Featured Research

from universities, journals, and other organizations

Heart failure patients with kidney dysfunction don't recover well after hospital discharge, study suggests

Date:
November 17, 2009
Source:
Henry Ford Health System
Summary:
Most heart failure patients who develop kidney failure in the hospital do not recover from it before going home and are at increased risk of either being re-hospitalized or dying within the year, according to a new study.

Most heart failure patients who develop kidney failure in the hospital do not recover from it before going home and are at increased risk of either being re-hospitalized or dying within the year, according to a Henry Ford Hospital study.

The study's gloomy finding is the first time researchers linked long-term health outcomes with declining kidney function in patients hospitalized for heart failure.

The study is being presented at the American Heart Association's annual scientific conference Nov. 14-18 in Orlando.

"Even temporary kidney trouble in the hospital showed a trend toward poor one-year outcomes but persistent kidney dysfunction was definitely worse with long-term implications," says David Lanfear, M.D., a heart failure physician at Henry Ford and lead author of the study.

"We need to better understand why kidney dysfunction persists in some patients and what can be done to avert it."

Heart failure is a chronic condition in which the heart muscle is unable to pump enough blood through the heart to meet the body's needs for blood and oxygen. The heart sometimes responds by enlarging and pumping faster.

Heart failure is a common cause of kidney failure, which occurs when the kidneys aren't receiving enough oxygen and blood to function properly.

The study followed 2,537 heart failure patients who were discharged from Henry Ford Hospital between Jan. 1, 2000 and June 30, 2008. Among patients whose kidney function worsened in the hospital, 61 percent did not recover from it before discharge and their risk of further health problems increased. Meanwhile, in 39 percent of patients their kidney dysfunction was short-lived and was not a significant predictor of increased mortality or re-hospitalization.

The study was funded by Merck.


Story Source:

The above story is based on materials provided by Henry Ford Health System. Note: Materials may be edited for content and length.


Cite This Page:

Henry Ford Health System. "Heart failure patients with kidney dysfunction don't recover well after hospital discharge, study suggests." ScienceDaily. ScienceDaily, 17 November 2009. <www.sciencedaily.com/releases/2009/11/091117184529.htm>.
Henry Ford Health System. (2009, November 17). Heart failure patients with kidney dysfunction don't recover well after hospital discharge, study suggests. ScienceDaily. Retrieved September 1, 2014 from www.sciencedaily.com/releases/2009/11/091117184529.htm
Henry Ford Health System. "Heart failure patients with kidney dysfunction don't recover well after hospital discharge, study suggests." ScienceDaily. www.sciencedaily.com/releases/2009/11/091117184529.htm (accessed September 1, 2014).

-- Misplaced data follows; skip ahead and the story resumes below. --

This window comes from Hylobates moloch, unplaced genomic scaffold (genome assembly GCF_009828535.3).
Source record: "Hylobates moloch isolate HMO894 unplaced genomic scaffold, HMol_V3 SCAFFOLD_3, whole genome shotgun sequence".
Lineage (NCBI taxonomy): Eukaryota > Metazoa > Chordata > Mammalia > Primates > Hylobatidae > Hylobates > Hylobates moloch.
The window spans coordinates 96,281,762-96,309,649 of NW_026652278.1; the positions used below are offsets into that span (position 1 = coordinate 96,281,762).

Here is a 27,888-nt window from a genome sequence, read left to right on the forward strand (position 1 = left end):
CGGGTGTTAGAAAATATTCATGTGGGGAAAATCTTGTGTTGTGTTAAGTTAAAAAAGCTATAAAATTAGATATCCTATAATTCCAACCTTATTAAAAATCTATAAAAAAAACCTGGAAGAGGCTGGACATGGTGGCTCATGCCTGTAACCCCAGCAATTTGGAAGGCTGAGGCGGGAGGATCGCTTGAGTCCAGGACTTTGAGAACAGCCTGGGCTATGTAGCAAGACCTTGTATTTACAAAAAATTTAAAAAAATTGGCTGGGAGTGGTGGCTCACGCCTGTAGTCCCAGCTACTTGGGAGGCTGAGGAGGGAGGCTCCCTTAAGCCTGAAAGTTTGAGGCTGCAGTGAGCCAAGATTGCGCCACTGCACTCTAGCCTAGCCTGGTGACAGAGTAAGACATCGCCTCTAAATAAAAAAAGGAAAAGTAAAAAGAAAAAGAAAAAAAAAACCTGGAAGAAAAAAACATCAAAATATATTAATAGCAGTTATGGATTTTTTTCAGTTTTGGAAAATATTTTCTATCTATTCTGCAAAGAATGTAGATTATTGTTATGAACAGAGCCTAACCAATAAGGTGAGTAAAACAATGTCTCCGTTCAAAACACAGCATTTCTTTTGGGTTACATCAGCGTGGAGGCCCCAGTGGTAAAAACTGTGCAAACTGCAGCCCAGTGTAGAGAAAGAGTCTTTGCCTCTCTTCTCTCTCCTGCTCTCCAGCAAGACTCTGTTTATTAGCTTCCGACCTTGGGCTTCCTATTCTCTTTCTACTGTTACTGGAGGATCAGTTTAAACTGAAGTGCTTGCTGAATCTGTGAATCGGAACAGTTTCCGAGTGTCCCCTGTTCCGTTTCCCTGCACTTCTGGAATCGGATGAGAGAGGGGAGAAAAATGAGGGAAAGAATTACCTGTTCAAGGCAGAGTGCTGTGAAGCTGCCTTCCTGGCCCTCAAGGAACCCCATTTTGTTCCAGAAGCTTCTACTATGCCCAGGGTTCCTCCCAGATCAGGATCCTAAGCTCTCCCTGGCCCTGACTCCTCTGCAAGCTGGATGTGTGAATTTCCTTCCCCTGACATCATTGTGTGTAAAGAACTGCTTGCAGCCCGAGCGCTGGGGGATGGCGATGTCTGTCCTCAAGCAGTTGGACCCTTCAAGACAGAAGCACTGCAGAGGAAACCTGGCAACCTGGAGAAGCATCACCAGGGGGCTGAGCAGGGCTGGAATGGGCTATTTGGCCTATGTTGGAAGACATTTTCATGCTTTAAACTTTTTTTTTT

Share This




More Health & Medicine News

Monday, September 1, 2014

Featured Research

from universities, journals, and other organizations


Featured Videos

from AP, Reuters, AFP, and other news services

We've Got Mites Living In Our Faces And So Do You

We've Got Mites Living In Our Faces And So Do You

Newsy (Aug. 30, 2014) A new study suggests 100 percent of adult humans (those over 18 years of age) have Demodex mites living in their faces. Video provided by Newsy
Powered by NewsLook.com
Liberia Continues Fight Against Ebola

Liberia Continues Fight Against Ebola

AFP (Aug. 30, 2014) Authorities in Liberia try to stem the spread of the Ebola epidemic by raising awareness and setting up sanitation units for people to wash their hands. Duration: 00:41 Video provided by AFP
Powered by NewsLook.com
California Passes 'yes-Means-Yes' Campus Sexual Assault Bill

California Passes 'yes-Means-Yes' Campus Sexual Assault Bill

Reuters - US Online Video (Aug. 30, 2014) California lawmakers pass a bill requiring universities to adopt "affirmative consent" language in their definitions of consensual sex, part of a nationwide drive to curb sexual assault on campuses. Linda So reports. Video provided by Reuters
Powered by NewsLook.com
New Drug Could Reduce Cardiovascular Deaths

New Drug Could Reduce Cardiovascular Deaths

Newsy (Aug. 30, 2014) The new drug from Novartis could reduce cardiovascular deaths by 20 percent compared to other similar drugs. Video provided by Newsy
Powered by NewsLook.com

Search ScienceDaily

Number of stories in archives: 140,361

Find with keyword(s):
Enter a keyword or phrase to search ScienceDaily for related topics and research stories.

Save/Print:
Share:

Breaking News:
from the past week

In Other News

... from NewsDaily.com

Science News

Health News

Environment News

Technology News



Save/Print:
Share:

Free Subscriptions


Get the latest science news with ScienceDaily's free email newsletters, updated daily and weekly. Or view hourly updated newsfeeds in your RSS reader:

Get Social & Mobile


Keep up to date with the latest news from ScienceDaily via social networks and mobile apps:

Have Feedback?


Tell us what you think of ScienceDaily -- we welcome both positive and negative comments. Have any problems using the site? Questions?
Mobile: iPhone Android Web
Follow: Facebook Twitter Google+
Subscribe: RSS Feeds Email Newsletters
Latest Headlines Health & Medicine Mind & Brain Space & Time Matter & Energy Computers & Math Plants & Animals Earth & Climate Fossils & Ruins